What is the official stance of the Center on when to dismantle fire rings, and how to dismantle them when you do?

While it is preferable in many areas to remove old fire rings and consolidate to either one central fire ring or a few well designed and located fire rings, we always recommend checking with the local land management agency before removing any structures such as fire rings. It’s possible that the managing agency would like to have the older or excessive fire rings removed but you should give them a call first.

Should I not wear brightly colored clothing while recreating or use brightly colored tents while camping?

One aspect of outdoor recreation that some people seek is solitude – the feeling that you’re the only one there. In order to help protect the solitude of our wildest places, we recommend considering if brightly colored gear is necessary. In certain circumstances such as mountaineering, climbing or hiking, backpacking and mountain biking during hunting season, etc., it is absolutely necessary for safety. However, there are locations where brightly colored equipment can detract, sometimes substantially, from the experience.

Can I leave biodegradable waste (e.g. an apple core or banana peel) in the woods, as long as I hide or burry it?

Most items thought of as biodegradable, such as apples and apple cores, orange peels, banana peels, nuts, candy, etc., aren't native to most natural environments, and generally aren’t thought of as suitable food for wildlife. Anything that we carry into the woods should come out of the woods with us. Otherwise it's simply trash. One apple core will not completely disrupt the local ecosystem, but litter is litter. The biggest problem with improperly disposing of food waste, e.g. tossing apple cores into the woods, is that it is ultimately harmful to wildlife.

Can I urinate or put wastewater directly into a water source?

Generally speaking, no urine or wastewater should ever go into a water source. Both kinds of liquid waste should be disposed of a minimum of 200 ft. from any water source. However, there is one environment where disposal of liquid waste into a water source may be acceptable and/or required by the land management agency: arid, silt laden, high-volume western rivers such as the Colorado and the Green. The idea is that “dilution is the solution” in these unique environments.

How should I deal with my human waste in snow/alpine environments?

Winter conditions present special challenges. Water is everywhere—it just happens to be frozen—and the soil may be several feet out of reach and as hard as a rock. Poop tubes, bag systems or other “packing out” solutions may be the best disposal option unless you can locate a patch of bare ground, usually under a tree where a trowel can penetrate the duff. Because waste generally freezes in the winter, packing it out is not as distasteful as you may think.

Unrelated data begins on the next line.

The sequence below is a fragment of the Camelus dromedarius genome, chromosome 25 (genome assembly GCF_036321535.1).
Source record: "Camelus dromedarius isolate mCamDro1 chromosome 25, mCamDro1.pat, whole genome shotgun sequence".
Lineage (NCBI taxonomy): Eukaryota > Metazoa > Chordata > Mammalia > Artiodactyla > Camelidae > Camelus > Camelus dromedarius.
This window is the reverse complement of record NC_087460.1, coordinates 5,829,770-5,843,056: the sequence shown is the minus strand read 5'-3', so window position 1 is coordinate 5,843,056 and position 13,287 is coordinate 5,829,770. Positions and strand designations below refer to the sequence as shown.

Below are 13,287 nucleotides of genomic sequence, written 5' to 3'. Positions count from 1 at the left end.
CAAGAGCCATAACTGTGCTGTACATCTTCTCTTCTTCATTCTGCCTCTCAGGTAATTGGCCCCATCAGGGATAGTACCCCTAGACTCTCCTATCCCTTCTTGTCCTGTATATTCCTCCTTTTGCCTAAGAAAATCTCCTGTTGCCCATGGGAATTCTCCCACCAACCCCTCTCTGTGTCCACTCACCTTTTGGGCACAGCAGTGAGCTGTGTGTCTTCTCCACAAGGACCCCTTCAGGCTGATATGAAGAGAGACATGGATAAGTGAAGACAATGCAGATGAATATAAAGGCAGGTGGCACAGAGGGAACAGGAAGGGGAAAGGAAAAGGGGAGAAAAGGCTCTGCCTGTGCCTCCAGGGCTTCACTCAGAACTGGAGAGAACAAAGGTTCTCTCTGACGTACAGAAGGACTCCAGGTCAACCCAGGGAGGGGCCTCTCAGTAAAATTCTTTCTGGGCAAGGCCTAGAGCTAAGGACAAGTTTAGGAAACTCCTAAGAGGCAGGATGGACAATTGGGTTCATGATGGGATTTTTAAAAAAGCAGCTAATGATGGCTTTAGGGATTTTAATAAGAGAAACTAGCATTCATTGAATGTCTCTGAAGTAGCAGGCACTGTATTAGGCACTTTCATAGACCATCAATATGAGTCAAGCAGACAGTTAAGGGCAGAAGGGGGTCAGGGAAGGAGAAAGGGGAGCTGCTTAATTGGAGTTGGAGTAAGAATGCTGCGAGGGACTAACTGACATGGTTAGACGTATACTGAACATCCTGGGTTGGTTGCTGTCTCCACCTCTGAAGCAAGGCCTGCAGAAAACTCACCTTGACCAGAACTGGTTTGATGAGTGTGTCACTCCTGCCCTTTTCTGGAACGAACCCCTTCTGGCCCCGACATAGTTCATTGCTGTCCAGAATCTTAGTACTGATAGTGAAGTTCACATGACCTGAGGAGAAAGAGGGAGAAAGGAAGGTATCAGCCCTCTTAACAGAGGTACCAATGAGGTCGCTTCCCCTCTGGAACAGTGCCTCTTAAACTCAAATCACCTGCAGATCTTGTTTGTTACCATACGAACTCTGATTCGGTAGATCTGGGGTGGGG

What about ocean disposal?

Although ocean disposal has been suggested in the past, it is no longer recommended for disposing of human waste. While anecdotal information has suggested that the ocean environment readily breaks down human feces and related pathogens, there is no concrete biological research backing the practice of ocean disposal. Furthermore, in many popular paddling regions depositing human waste in near-shore waters is a violation of state laws. Be sure to check with local land management agencies for the best disposal method for the area you plan to visit.

What's the best way to dispose of human waste in coastal environments?

The absolute best way to dispose of human waste in costal environments is to pack the waste out using either a bag-type system or a reusable, washable toilet. Other options include using provided facilities – flush toilets, outhouses, privies, etc. – when available. If no other options are available consider using a cathole dug 6-8 inches deep at least 200 ft. from any water source.

What's best for managing pack stock at camp: pickets, highlines, portable electric fencing or hobbles?

While there is no one right answer, the Center encourages all stock users to inquire with the land management agency about the preferred method of managing stock in the areas they plan to visit. All four of these methods – pickets, highlines, portable electric fencing and hobbles – are acceptable for managing stock but the most appropriate method should be determined by the land management agency. Additionally, many areas have facilities built for managing stock in a backcountry and frontcountry campsites and points of interest. Where these exist, the Center recommends their use.

Will hanging my food in the Sierra's provide sufficient protection from bears?

Generally speaking, no. Bears in the Sierra’s (and other places) are quite crafty and have managed to obtain food from even the best bear bag hang. In many locations, bear-proof canisters are required by the land management agencies and should be used at all times to store food, trash and “smellables” such as sunscreen, bug repellent, toothpaste, etc. when in the backcountry. It is strongly recommended that you practice packing your food and smellables into the bear canister before your trip to ensure everything will fit.

Should you walk single file or spread out on cryptobiotic soils? Why?

In areas with cryptogam (cryptobiotic soil), it is vital to concentrate use on durable ground. Open expanses of rock, known as slickrock, and dry washes where no cryptobiotic soil crusts can grow, provide excellent minimum-impact travel corridors. Areas covered with dense leaf litter, such as found under pinyon and juniper trees, offer another durable surface for walking or camping. If you find yourself surrounded by cryptobiotic soil crusts, step directly in one another’s footprints as you move across the crusts to a more resistant travel path.